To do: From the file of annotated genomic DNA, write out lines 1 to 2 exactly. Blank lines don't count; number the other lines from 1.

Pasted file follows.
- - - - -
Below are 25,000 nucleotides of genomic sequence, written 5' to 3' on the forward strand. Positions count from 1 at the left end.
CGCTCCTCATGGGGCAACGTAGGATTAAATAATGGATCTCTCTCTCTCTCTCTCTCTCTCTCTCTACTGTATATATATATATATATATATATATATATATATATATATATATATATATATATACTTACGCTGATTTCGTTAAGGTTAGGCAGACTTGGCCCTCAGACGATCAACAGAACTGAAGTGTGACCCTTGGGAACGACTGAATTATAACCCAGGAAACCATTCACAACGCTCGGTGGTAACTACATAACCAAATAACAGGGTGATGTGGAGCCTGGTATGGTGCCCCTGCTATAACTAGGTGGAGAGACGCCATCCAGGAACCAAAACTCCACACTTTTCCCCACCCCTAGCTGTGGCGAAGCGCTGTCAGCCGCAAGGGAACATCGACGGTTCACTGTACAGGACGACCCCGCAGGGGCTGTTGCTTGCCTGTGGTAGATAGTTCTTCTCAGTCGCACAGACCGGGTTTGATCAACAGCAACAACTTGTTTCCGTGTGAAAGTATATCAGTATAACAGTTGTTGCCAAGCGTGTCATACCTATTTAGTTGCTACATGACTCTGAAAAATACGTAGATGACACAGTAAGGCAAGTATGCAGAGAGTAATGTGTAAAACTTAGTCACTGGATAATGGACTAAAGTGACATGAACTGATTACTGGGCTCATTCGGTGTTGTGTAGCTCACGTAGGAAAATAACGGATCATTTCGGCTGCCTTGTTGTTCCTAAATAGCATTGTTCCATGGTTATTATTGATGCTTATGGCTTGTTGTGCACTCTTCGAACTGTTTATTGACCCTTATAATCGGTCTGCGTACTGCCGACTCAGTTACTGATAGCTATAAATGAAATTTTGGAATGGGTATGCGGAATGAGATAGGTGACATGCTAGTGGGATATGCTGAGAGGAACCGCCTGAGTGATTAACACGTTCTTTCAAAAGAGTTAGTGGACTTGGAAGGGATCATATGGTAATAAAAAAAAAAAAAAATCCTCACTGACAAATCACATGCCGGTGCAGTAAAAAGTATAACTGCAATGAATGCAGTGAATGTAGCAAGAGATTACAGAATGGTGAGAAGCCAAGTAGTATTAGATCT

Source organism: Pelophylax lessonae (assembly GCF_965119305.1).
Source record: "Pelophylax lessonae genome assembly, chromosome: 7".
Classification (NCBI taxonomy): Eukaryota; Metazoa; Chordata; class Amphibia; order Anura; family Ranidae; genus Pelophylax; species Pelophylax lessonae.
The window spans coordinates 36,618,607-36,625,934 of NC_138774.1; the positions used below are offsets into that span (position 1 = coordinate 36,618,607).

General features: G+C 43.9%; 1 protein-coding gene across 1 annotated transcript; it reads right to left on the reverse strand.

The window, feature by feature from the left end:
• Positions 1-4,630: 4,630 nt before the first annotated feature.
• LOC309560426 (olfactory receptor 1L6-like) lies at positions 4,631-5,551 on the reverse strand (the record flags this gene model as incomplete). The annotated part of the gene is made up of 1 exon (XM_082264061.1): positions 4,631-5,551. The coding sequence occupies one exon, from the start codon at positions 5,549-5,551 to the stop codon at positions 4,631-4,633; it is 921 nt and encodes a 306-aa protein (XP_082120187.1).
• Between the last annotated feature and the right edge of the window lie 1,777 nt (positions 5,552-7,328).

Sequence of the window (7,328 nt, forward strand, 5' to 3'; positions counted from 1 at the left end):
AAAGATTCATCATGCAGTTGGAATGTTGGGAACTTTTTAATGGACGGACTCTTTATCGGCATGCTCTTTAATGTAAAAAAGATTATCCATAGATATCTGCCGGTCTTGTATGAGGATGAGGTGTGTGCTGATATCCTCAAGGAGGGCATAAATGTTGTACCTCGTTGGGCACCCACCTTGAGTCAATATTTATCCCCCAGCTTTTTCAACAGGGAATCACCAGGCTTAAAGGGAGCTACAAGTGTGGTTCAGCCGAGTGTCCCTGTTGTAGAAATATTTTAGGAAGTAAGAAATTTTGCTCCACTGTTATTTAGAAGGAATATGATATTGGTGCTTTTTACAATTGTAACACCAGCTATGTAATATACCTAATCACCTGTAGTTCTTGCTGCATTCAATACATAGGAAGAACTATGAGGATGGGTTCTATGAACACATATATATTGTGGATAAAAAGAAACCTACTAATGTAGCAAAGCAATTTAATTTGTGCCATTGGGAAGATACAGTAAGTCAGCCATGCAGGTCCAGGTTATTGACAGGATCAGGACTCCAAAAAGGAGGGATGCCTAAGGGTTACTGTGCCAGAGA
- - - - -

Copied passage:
Below are 25,000 nucleotides of genomic sequence, written 5' to 3' on the forward strand. Positions count from 1 at the left end.
CGCTCCTCATGGGGCAACGTAGGATTAAATAATGGATCTCTCTCTCTCTCTCTCTCTCTCTCTCTACTGTATATATATATATATATATATATATATATATATATATATATATATATATATATACTTACGCTGATTTCGTTAAGGTTAGGCAGACTTGGCCCTCAGACGATCAACAGAACTGAAGTGTGACCCTTGGGAACGACTGAATTATAACCCAGGAAACCATTCACAACGCTCGGTGGTAACTACATAACCAAATAACAGGGTGATGTGGAGCCTGGTATGGTGCCCCTGCTATAACTAGGTGGAGAGACGCCATCCAGGAACCAAAACTCCACACTTTTCCCCACCCCTAGCTGTGGCGAAGCGCTGTCAGCCGCAAGGGAACATCGACGGTTCACTGTACAGGACGACCCCGCAGGGGCTGTTGCTTGCCTGTGGTAGATAGTTCTTCTCAGTCGCACAGACCGGGTTTGATCAACAGCAACAACTTGTTTCCGTGTGAAAGTATATCAGTATAACAGTTGTTGCCAAGCGTGTCATACCTATTTAGTTGCTACATGACTCTGAAAAATACGTAGATGACACAGTAAGGCAAGTATGCAGAGAGTAATGTGTAAAACTTAGTCACTGGATAATGGACTAAAGTGACATGAACTGATTACTGGGCTCATTCGGTGTTGTGTAGCTCACGTAGGAAAATAACGGATCATTTCGGCTGCCTTGTTGTTCCTAAATAGCATTGTTCCATGGTTATTATTGATGCTTATGGCTTGTTGTGCACTCTTCGAACTGTTTATTGACCCTTATAATCGGTCTGCGTACTGCCGACTCAGTTACTGATAGCTATAAATGAAATTTTGGAATGGGTATGCGGAATGAGATAGGTGACATGCTAGTGGGATATGCTGAGAGGAACCGCCTGAGTGATTAACACGTTCTTTCAAAAGAGTTAGTGGACTTGGAAGGGATCATATGGTAATAAAAAAAAAAAAAAATCCTCACTGACAAATCACATGCCGGTGCAGTAAAAAGTATAACTGCAATGAATGCAGTGAATGTAGCAAGAGATTACAGAATGGTGAGAAGCCAAGTAGTATTAGATCT